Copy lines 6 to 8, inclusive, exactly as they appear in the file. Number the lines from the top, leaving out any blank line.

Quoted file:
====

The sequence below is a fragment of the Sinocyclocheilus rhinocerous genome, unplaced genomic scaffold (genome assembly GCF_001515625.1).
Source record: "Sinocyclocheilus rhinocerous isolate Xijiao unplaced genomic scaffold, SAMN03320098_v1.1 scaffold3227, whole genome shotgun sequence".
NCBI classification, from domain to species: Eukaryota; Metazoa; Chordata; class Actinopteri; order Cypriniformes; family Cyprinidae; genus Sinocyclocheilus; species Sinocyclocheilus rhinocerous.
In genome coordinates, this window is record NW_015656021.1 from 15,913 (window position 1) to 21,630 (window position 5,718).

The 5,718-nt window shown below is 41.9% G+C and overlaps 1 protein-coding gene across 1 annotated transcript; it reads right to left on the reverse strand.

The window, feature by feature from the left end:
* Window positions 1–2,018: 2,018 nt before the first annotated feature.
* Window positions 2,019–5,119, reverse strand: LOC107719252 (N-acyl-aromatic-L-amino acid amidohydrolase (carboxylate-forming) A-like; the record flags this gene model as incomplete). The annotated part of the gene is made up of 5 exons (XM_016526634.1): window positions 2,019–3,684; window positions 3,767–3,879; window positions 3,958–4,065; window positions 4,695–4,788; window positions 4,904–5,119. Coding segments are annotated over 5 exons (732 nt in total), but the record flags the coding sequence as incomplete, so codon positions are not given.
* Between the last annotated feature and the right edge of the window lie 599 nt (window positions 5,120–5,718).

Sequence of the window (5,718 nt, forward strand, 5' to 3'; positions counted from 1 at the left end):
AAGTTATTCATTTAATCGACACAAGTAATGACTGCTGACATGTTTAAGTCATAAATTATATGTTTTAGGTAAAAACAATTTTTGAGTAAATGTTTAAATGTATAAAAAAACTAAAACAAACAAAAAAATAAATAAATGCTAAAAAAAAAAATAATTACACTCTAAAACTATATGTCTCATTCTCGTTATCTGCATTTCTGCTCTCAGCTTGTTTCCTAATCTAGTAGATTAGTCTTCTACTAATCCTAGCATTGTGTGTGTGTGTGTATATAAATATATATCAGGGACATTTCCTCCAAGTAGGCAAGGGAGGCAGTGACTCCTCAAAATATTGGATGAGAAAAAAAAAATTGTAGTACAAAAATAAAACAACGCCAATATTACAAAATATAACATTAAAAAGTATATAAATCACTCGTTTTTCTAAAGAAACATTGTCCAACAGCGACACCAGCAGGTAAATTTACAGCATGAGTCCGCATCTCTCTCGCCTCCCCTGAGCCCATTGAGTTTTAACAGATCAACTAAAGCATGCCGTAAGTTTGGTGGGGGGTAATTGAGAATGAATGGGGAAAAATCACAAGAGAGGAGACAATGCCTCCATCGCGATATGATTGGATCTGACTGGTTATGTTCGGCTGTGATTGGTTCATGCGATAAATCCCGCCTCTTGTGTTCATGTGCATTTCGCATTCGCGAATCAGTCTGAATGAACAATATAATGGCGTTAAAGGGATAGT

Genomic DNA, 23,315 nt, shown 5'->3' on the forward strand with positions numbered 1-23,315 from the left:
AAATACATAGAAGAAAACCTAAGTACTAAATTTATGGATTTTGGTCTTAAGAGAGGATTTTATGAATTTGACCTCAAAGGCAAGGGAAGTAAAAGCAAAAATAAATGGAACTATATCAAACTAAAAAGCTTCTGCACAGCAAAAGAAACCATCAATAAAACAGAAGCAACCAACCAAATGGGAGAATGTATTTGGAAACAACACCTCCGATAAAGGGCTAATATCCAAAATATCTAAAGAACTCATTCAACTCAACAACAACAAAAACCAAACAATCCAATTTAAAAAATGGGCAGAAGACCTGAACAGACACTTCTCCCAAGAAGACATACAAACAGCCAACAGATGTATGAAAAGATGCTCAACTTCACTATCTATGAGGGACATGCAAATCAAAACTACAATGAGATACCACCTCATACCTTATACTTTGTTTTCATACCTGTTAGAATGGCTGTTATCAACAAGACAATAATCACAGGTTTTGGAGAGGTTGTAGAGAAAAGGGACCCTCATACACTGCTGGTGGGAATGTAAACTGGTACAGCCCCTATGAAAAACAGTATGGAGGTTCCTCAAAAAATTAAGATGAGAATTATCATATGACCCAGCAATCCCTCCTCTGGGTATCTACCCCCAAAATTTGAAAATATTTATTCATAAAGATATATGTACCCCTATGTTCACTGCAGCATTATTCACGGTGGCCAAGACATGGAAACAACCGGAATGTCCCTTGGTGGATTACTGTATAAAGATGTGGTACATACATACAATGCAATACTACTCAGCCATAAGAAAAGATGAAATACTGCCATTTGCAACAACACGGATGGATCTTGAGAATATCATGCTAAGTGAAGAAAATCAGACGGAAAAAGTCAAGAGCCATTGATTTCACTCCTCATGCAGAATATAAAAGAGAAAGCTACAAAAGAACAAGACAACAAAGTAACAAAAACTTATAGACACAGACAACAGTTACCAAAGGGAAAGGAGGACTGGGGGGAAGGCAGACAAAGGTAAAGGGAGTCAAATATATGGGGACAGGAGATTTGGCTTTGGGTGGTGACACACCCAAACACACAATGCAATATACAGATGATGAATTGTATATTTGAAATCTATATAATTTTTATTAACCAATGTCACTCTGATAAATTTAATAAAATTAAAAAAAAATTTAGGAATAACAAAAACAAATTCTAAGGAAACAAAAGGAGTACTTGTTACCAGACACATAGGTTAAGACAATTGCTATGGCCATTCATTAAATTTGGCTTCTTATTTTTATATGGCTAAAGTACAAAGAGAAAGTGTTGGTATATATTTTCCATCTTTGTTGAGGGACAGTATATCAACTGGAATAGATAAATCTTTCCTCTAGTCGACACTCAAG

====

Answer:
The window, feature by feature from the left end:
* Window positions 1–2,018: 2,018 nt before the first annotated feature.
* Window positions 2,019–5,119, reverse strand: LOC107719252 (N-acyl-aromatic-L-amino acid amidohydrolase (carboxylate-forming) A-like; the record flags this gene model as incomplete). The annotated part of the gene is made up of 5 exons (XM_016526634.1): window positions 2,019–3,684; window positions 3,767–3,879; window positions 3,958–4,065; window positions 4,695–4,788; window positions 4,904–5,119. Coding segments are annotated over 5 exons (732 nt in total), but the record flags the coding sequence as incomplete, so codon positions are not given.